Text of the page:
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In 2029, $1,000 of computation will be a thousand times more powerful than this figure, ten to the sixteenth, which I believe is sufficient for functional emulations. This is not simulating every neuron, but I don’t think that’s necessary. We’ll have completed the reverse engineering of the human brain in terms of the salient principles of operations.  We’ll have simulations of all the different regions.

And I believe a computer will pass the Turing Test and I believe the progress will come from general AI and from reverse engineering the human brain working together. All of them are going to provide a handsome expansion of our AI tool kit.

That will necessarily be more powerful than human intelligence because it will combine the natural advantages of the machine with the powers of human pattern recognition. But it is not an alien invasion. I think an important issue with uploading is to understand that we’re going to merge with this technology. You’re not going to be able to walk into a room and say “humans on the left side of the room and machines on the right.”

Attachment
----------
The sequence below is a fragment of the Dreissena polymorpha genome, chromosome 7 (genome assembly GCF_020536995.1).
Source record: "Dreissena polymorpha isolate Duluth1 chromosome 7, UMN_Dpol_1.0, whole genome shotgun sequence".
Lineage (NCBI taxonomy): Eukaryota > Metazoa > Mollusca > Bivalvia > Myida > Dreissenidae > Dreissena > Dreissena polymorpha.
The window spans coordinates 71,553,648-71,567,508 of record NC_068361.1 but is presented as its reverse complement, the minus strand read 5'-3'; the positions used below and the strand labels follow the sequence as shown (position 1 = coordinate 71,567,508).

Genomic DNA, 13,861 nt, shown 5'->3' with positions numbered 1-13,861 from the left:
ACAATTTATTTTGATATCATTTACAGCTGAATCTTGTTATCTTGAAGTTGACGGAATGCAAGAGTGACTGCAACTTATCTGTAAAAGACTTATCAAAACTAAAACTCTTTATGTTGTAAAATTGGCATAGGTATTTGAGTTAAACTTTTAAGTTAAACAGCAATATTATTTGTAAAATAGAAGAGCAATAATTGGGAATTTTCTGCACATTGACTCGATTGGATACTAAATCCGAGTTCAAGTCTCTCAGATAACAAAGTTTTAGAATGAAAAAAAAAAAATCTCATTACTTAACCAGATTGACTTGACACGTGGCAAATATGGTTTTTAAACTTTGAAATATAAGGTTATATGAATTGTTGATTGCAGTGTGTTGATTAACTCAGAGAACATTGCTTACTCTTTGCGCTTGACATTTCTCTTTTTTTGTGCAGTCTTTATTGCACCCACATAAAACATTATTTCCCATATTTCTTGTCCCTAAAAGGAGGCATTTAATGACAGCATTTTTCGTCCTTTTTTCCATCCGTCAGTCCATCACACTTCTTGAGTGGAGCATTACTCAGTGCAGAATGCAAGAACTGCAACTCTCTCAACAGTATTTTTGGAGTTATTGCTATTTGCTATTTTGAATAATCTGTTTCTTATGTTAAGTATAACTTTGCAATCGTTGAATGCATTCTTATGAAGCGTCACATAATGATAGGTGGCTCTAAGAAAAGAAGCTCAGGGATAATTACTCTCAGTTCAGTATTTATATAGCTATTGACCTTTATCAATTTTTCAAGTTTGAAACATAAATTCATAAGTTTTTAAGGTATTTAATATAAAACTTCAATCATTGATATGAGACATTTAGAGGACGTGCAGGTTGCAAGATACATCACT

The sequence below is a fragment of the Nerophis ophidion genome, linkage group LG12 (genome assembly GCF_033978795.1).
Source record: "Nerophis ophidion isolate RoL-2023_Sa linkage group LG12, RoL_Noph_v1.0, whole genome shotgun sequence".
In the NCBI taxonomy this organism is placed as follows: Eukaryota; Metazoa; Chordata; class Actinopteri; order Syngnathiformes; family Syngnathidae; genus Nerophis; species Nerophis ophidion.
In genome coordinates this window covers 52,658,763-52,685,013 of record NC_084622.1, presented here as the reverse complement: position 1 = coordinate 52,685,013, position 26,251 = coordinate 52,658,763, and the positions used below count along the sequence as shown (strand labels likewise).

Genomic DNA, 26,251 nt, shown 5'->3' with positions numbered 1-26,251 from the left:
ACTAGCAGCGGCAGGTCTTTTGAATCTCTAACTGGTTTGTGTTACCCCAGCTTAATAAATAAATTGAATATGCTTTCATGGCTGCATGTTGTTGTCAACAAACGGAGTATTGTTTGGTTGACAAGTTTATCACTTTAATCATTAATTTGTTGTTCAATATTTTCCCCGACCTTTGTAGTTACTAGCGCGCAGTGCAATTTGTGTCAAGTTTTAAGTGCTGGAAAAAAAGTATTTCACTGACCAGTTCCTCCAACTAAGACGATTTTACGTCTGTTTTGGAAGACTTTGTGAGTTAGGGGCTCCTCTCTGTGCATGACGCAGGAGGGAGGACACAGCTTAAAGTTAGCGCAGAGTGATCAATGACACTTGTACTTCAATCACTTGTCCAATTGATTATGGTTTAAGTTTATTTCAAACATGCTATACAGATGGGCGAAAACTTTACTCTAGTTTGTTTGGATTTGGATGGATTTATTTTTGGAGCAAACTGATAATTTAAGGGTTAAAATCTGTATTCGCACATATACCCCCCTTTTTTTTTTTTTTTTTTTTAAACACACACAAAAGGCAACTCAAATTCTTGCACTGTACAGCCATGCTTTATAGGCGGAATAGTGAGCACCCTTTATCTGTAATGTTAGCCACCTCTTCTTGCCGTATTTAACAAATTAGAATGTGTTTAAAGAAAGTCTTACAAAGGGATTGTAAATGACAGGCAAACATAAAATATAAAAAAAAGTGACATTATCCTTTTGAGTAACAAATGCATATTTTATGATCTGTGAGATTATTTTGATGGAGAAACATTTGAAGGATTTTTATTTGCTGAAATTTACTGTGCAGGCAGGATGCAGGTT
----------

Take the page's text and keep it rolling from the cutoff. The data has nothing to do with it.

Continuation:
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1. Martine Rothblatt - Martine Aliana Rothblatt Ph.D, MBA, J.D. is a lawyer, author, and entrepreneur. Dr. Rothblatt graduated from UCLA with a combined law and MBA degree in 1981, then began work in Washington DC, first in the field of communication satellite law, and eventually in life sciences projects like the Human Genome Project.
http://en.wikipedia.org/wiki/Martine_Rothblatt  November 14, 2007 4:45PM EST

2. The Rosetta stone text - The Rosetta Stone is a black basalt slab bearing an inscription dating from the year 196 BC. It was the crucial key to the deciphering of Egyptian hieroglyphs, and the foundation of modern Egyptology. The stone was discovered in 1799 by the French troops in Napoleon's military expedition.
http://www.egyptologyonline.com/rosetta_stone.htm  November 14, 2007  4:48PM EST

3. George F. Gilder - (born November 29, 1939, in New York City) is an American writer, techno-utopian intellectual and co-founder of the Discovery Institute. His 1981 bestseller Wealth and Poverty advanced a practical and moral case for capitalism during the early months of the Reagan Administration.
http://en.wikipedia.org/wiki/George_Gilder  November 14, 2007 4:50PM EST

4. Sebastian Thrun - (born 1967 in Solingen, Germany) is a Professor of Computer Science at Stanford University and director of the Stanford Artificial Intelligence Laboratory (SAIL). He led the development of the robotic vehicle Stanley, which won the DARPA Grand Challenge in 2005 and brought Stanford a two-million dollar prize.
http://en.wikipedia.org/wiki/Sebastian_Thrun  November 14, 2007 5:04PM EST